Four Years Later - Monica Murphy (2014)

Owen Maguire hasn't had it easy growing up but thanks to his sister Fable and her husband Drew, he's managed to get his life on track. Now in college and left to his own devices, with his toxic mom back on the scene, once again Owen is ruining his chances, not least through smoking weed and missing class. With his grades failing, he's given one last shot to make things right with the help of a tutor, Chelsea. High-achieving, innocent and prim, Chelsea seems to be from a completely different world to Owen, but she makes him want to be a better person and in turn he makes her want to enjoy life. A lot of the New Adult series take characters from the original or preceding books as the focus for subsequent books and most of the time these characters feel secondary. But from the first book in Murphy's series, One Week Girlfriend, Owen has been demanding his own story, and because we already know his background and have such an investment in him, the book and the series feel much more coherent and fulfilling. There were parts of the plot that seemed undeveloped including Chelsea's problems and Owen's friends, but it's great to read his story and the drug issues especially were interesting. It really feels like we've come full circle in this series and apart from book three which went a bit off-piste, it's a neat and consummate series. (JC)

Three Broken Promises - Monica Murphy (2013)

Jen Cade has always been able to count on her brother's best friend, Colin Wilder, to look out for her. Not least when Jen found herself working in a far from salubrious strip club and Colin gave her a fresh start, allowing her to live and work with him. Jen wants more from Colin but he doesn't seem to want the same thing and when her past starts catching up with her, Jen decides she needs to move on before Colin finds out the truth. Murphy has already established in the first two books in the series that she can write hot romance and intense relationships and she delivers once again here, unfortunately there were just too many weaknesses and gaps in the plot in this one, not least Jen's moving away which is over within a matter of hours. Both Jen and Colin's behaviour, thinking and struggles were also unconvincing at times. I felt there was a lot more that could have been done with this story but unfortunately it didn't succeed in the same way as One Weekend Girlfriend. (JC)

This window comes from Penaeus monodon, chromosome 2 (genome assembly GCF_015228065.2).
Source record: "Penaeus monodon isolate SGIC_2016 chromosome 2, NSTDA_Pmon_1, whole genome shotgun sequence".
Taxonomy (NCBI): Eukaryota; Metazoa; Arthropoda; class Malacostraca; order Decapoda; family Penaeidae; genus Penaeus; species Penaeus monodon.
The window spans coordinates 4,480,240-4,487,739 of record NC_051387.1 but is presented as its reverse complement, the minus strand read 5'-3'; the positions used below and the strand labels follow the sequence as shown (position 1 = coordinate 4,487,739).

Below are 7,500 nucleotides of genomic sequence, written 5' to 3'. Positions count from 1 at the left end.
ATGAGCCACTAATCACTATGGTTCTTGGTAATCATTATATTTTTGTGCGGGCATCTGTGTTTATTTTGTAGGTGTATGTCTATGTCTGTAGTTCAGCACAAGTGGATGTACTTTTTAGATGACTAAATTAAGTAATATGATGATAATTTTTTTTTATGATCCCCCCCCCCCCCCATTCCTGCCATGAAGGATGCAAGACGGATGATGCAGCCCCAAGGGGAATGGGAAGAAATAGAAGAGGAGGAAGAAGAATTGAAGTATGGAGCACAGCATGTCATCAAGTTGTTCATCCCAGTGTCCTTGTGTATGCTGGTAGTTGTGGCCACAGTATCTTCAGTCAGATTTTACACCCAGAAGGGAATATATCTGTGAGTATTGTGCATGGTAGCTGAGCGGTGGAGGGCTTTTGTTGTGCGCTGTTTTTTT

Second Chance Boyfriend - Monica Murphy (2013)

Fable Maguire has been trying to carry on with her life after her boyfriend Drew Callahan bailed on her two months ago but as much as she is trying to move on, she can't help how she still feels about him. As for Drew, he's trying to confront his demons, although Fable, and the way he left her high and dry, still occupies most of his thoughts. When they run into each, they can no longer ignore the past or the future. The triumph that was One Week Girlfriend was always going to be a hard act to follow, and so it's not too jarring to say this sequel wasn't as breathtaking as the original. However, that's more to do with the strengths of the original. I didn't find the plot as compelling in Second Chance Boyfriend, and there's more emphasis on the physical relationship between Drew and Fable than the crises that defined the first book and set it apart. Whilst some of these tensions arise here, I felt they were rather secondary and didn't have the intensity or drama I had expected. Again the romance between Drew and Fable is superb, but I also thought Owen emerged as a strong character, perhaps worthy of a central role in a future book. Although I think Drew and Fable's story could have been successfully managed in one book, you can't help but be pleased to see this cute pair again, and the adorable ending is a perfect reminder of all that is good in this series. (JC)

One Week Girlfriend - Monica Murphy (2013)

From the outside, Drew Callaghan seems to have it all but when he asks Fable to play the part of his girlfriend for one week back home for Thanksgiving for money it's clear there are issues in his life. But even Fable can't anticipate the strange family dynamic and unsettling atmosphere that she's met with at Drew's house with his father and stepmum. And with Fable needing the money to keep together her own dysfunctional family, she's got to ride it out for the week. The central premise of this story - guy pays girl to act as his girlfriend - did strike me as a bit cliched and unoriginal as I went into this novel, but oh how wrong I was. This book is anything but cliched and unoriginal. Indeed, in many ways it reverses all of the expectations of the New Adult genre with the male lead the real victim here. For whilst Fable's life is messed up, it has nothing on Drew's predicament, and his story is captivating and heartbreaking, original and groundbreaking. I was really impressed with the author for tackling such a difficult and uncomfortable subject matter and at times it can be a quite unsettling read but it's hugely brave and authentic. I also loved the fact that there's a lot of substance to this novel; it's not all about the physical relationship between Drew and Fable, although there's definitely that too. But above all I loved that we have a hero who is vulnerable and for once needs saving even more than the heroine. (JC)

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